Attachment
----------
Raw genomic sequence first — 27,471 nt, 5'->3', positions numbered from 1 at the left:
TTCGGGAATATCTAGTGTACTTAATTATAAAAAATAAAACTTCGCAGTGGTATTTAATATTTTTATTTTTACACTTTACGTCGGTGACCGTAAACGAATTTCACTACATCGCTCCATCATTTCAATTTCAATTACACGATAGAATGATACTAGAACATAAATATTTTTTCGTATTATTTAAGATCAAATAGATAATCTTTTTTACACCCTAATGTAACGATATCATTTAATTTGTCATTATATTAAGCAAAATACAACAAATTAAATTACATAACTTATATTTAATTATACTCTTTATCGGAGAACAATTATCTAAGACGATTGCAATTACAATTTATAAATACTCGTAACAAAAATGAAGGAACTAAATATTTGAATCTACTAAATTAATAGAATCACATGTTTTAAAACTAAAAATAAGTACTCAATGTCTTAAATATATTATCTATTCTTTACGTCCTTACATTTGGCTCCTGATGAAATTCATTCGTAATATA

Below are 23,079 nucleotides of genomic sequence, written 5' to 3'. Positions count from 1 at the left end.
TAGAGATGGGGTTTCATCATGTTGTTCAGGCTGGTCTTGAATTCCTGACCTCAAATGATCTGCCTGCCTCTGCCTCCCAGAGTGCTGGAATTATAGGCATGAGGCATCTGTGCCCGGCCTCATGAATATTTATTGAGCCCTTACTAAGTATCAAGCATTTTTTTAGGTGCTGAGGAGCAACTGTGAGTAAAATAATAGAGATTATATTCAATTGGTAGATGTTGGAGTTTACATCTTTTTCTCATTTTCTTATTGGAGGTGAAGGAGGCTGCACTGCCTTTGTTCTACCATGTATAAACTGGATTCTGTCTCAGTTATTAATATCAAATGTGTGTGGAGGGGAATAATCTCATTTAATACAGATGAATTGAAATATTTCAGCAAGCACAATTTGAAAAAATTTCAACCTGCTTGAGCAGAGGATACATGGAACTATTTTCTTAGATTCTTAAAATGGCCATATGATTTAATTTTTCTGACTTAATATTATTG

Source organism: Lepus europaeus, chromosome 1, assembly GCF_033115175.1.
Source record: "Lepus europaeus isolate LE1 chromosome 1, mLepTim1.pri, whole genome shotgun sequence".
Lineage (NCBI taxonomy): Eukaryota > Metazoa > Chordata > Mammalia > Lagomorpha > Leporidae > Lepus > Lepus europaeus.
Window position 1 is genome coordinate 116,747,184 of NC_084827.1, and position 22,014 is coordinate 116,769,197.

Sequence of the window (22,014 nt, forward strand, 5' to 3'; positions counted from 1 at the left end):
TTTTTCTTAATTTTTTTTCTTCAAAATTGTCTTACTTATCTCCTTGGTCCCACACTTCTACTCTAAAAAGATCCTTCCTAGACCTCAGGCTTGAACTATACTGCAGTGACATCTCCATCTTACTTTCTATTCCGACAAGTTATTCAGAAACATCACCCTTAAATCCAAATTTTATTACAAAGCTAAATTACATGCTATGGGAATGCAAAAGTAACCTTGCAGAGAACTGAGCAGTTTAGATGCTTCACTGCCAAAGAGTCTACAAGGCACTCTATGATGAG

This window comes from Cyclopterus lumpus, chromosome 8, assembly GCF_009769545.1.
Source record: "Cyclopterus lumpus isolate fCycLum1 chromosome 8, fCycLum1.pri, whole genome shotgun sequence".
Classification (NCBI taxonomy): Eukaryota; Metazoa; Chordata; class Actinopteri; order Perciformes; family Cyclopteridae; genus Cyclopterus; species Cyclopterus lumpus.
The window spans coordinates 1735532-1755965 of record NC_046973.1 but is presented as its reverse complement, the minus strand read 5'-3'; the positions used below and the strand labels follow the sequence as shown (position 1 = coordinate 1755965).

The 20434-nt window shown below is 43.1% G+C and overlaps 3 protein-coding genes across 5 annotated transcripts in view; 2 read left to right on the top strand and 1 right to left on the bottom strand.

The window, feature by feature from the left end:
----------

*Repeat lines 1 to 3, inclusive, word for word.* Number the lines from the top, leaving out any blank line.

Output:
Raw genomic sequence first — 27,471 nt, 5'->3', positions numbered from 1 at the left:
TTCGGGAATATCTAGTGTACTTAATTATAAAAAATAAAACTTCGCAGTGGTATTTAATATTTTTATTTTTACACTTTACGTCGGTGACCGTAAACGAATTTCACTACATCGCTCCATCATTTCAATTTCAATTACACGATAGAATGATACTAGAACATAAATATTTTTTCGTATTATTTAAGATCAAATAGATAATCTTTTTTACACCCTAATGTAACGATATCATTTAATTTGTCATTATATTAAGCAAAATACAACAAATTAAATTACATAACTTATATTTAATTATACTCTTTATCGGAGAACAATTATCTAAGACGATTGCAATTACAATTTATAAATACTCGTAACAAAAATGAAGGAACTAAATATTTGAATCTACTAAATTAATAGAATCACATGTTTTAAAACTAAAAATAAGTACTCAATGTCTTAAATATATTATCTATTCTTTACGTCCTTACATTTGGCTCCTGATGAAATTCATTCGTAATATA

Below are 23,079 nucleotides of genomic sequence, written 5' to 3'. Positions count from 1 at the left end.